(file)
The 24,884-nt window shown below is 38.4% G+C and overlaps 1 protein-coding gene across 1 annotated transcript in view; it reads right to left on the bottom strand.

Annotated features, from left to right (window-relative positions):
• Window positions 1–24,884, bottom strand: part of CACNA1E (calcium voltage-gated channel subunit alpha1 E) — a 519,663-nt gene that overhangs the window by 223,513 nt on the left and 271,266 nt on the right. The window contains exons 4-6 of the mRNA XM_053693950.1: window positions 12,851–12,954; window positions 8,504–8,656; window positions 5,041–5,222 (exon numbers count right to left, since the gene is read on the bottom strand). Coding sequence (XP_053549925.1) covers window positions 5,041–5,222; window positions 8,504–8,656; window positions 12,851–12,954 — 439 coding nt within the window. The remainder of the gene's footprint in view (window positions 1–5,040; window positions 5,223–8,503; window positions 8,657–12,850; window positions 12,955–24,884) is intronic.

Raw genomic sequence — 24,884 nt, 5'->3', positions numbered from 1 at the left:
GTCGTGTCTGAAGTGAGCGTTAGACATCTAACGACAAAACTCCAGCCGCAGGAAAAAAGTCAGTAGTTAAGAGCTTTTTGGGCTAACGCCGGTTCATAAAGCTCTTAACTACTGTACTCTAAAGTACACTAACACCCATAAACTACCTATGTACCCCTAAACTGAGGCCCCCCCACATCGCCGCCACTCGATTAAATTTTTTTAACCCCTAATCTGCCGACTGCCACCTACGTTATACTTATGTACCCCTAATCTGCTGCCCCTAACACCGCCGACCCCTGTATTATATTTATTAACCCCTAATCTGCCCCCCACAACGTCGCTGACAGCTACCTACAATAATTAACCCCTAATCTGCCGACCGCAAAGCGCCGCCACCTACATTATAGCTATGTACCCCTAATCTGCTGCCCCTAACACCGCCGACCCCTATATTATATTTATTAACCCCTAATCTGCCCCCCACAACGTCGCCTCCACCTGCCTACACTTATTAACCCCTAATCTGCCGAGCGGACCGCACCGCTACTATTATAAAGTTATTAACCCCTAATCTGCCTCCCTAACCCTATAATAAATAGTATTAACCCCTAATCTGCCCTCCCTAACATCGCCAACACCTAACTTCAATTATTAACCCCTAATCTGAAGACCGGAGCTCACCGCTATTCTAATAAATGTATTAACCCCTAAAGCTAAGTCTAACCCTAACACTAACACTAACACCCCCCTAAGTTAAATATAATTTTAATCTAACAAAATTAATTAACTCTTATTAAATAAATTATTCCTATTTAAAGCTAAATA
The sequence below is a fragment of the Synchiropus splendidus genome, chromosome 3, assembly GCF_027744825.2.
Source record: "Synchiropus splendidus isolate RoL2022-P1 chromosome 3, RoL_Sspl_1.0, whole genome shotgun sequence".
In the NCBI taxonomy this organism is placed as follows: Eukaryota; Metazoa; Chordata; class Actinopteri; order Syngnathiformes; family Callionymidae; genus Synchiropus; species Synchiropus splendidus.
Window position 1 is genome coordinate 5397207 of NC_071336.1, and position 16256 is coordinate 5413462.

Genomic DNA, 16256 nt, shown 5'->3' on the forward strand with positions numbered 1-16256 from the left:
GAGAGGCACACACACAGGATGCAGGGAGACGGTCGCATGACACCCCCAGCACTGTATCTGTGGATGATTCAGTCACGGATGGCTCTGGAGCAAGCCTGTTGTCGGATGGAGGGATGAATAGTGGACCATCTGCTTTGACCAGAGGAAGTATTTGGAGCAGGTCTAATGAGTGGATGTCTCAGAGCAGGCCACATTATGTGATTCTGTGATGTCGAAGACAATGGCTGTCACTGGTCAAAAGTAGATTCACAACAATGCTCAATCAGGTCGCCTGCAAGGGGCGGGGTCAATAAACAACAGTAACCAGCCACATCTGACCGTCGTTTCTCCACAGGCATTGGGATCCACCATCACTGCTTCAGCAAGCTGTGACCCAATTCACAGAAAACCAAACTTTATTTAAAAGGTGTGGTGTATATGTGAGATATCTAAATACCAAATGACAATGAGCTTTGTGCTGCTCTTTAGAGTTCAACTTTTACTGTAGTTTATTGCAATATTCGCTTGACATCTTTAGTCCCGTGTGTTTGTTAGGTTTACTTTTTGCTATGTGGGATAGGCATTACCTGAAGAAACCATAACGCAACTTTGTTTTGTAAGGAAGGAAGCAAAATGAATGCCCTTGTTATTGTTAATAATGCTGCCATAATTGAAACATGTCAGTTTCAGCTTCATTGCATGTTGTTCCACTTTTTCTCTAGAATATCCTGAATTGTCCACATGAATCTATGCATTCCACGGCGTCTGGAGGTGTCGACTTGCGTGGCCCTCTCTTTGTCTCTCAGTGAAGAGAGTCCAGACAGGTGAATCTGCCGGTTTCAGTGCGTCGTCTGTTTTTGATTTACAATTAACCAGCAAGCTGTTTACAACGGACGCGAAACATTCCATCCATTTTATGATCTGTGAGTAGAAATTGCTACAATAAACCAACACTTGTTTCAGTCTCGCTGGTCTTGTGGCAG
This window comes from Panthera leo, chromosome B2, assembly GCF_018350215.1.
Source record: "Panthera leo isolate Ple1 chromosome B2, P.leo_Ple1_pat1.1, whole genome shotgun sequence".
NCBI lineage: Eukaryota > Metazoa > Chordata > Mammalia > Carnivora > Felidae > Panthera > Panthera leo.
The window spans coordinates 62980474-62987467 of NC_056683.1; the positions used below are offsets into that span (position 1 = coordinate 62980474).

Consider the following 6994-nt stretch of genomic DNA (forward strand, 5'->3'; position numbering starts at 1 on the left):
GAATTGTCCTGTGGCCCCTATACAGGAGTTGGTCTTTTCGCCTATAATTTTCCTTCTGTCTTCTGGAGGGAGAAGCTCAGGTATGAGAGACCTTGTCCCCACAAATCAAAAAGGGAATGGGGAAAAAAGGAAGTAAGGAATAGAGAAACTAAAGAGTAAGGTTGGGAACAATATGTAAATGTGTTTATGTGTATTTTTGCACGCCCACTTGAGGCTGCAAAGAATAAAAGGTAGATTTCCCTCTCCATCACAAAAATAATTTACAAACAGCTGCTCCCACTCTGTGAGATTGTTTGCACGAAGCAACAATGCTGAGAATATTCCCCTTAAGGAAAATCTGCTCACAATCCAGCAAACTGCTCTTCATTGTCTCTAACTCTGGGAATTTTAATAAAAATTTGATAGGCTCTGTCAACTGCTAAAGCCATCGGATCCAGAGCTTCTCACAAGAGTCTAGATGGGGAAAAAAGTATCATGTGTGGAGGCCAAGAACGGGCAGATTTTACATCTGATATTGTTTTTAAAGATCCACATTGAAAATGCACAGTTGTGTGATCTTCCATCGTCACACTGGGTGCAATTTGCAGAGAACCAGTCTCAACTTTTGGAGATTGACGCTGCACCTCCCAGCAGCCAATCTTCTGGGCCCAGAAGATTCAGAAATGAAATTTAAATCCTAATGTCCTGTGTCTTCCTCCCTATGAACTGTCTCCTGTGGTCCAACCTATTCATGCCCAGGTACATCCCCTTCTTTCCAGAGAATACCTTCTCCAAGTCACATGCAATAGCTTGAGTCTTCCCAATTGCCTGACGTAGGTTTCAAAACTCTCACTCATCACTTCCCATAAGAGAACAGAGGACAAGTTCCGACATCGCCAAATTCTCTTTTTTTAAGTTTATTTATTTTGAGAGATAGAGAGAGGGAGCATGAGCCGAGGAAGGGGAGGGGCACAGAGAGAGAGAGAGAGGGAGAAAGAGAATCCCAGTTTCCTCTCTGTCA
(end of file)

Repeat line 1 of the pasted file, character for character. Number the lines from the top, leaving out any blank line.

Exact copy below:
The 24,884-nt window shown below is 38.4% G+C and overlaps 1 protein-coding gene across 1 annotated transcript in view; it reads right to left on the bottom strand.